‘Iran opposed to US participation in Astana talks’
Iranian Foreign Minister Mohammad Javad Zarif has expressed the Islamic Republic’s opposition to the participation of the United States in the forthcoming Syria peace talks in Kazakhstan, which aim to boost efforts to end the nearly six-year-old conflict in the Arab country.
The top Iranian diplomat made the remarks in answer to a question asked by the Tasnim News Agency on Tuesday ahead of the planned peace talks in the Kazakh capital of Astana.
“We have not invited the US and oppose their presence [at the talks],” Zarif said.
The Astana negotiations will be held between representatives from the Damascus government and foreign-sponsored opposition groups on January 23.
The negotiations, which exclude the Daesh and Jabhat Fateh al-Sham Takfiri terrorist groups, are mediated by Russia, Turkey, and Iran. The three countries successfully implemented a similar accord in December after militants were defeated in Syria’s northwestern city of Aleppo.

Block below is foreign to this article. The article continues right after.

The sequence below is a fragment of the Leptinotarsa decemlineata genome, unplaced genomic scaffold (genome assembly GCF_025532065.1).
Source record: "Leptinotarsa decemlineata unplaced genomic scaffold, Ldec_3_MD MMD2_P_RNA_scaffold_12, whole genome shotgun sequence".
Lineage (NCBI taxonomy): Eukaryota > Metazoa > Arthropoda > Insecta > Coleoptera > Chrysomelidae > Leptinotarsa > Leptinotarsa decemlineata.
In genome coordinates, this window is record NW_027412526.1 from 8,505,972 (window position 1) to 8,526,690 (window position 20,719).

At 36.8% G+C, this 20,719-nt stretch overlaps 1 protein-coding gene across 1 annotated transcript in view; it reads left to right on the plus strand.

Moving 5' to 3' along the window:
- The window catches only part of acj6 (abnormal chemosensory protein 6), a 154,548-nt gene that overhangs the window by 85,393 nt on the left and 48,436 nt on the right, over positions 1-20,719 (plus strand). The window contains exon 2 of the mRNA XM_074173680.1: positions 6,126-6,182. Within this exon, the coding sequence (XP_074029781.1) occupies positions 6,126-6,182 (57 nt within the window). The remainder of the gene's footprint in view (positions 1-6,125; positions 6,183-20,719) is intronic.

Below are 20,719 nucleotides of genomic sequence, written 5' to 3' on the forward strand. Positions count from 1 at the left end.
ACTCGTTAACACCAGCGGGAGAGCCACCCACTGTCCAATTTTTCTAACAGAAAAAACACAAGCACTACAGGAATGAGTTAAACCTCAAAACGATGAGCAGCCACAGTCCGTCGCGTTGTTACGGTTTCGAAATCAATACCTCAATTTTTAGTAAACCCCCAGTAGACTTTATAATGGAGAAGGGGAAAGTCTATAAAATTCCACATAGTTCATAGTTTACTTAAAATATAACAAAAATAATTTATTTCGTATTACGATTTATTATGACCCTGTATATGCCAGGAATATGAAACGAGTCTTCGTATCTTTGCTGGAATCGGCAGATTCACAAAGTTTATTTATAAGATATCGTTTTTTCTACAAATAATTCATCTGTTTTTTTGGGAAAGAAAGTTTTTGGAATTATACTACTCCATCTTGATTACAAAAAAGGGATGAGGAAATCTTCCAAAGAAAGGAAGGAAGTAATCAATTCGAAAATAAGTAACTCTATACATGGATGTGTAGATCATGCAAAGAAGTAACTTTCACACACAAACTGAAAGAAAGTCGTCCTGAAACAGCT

Syrian President Bashar al-Assad said on January 8 that he was “optimistic” about the upcoming peace negotiations in Astana, and expressed his government’s readiness to negotiate with the armed opposition groups.
Mohammad Alloush, the head of the political office of the so-called Jaish al-Islam militant group, said on Monday that foreign-sponsored militant groups had decided to attend the Syria peace.
The Astana talks would be held in the wake of a nationwide ceasefire in Syria, which was endorsed by the United Nations Security Council on December 31.
Aleppo, Syria’s second-largest city, was fully liberated in December 2016, less than a month after the Syrian army started to drive foreign-backed militants out of their stronghold in the eastern side of the strategic city.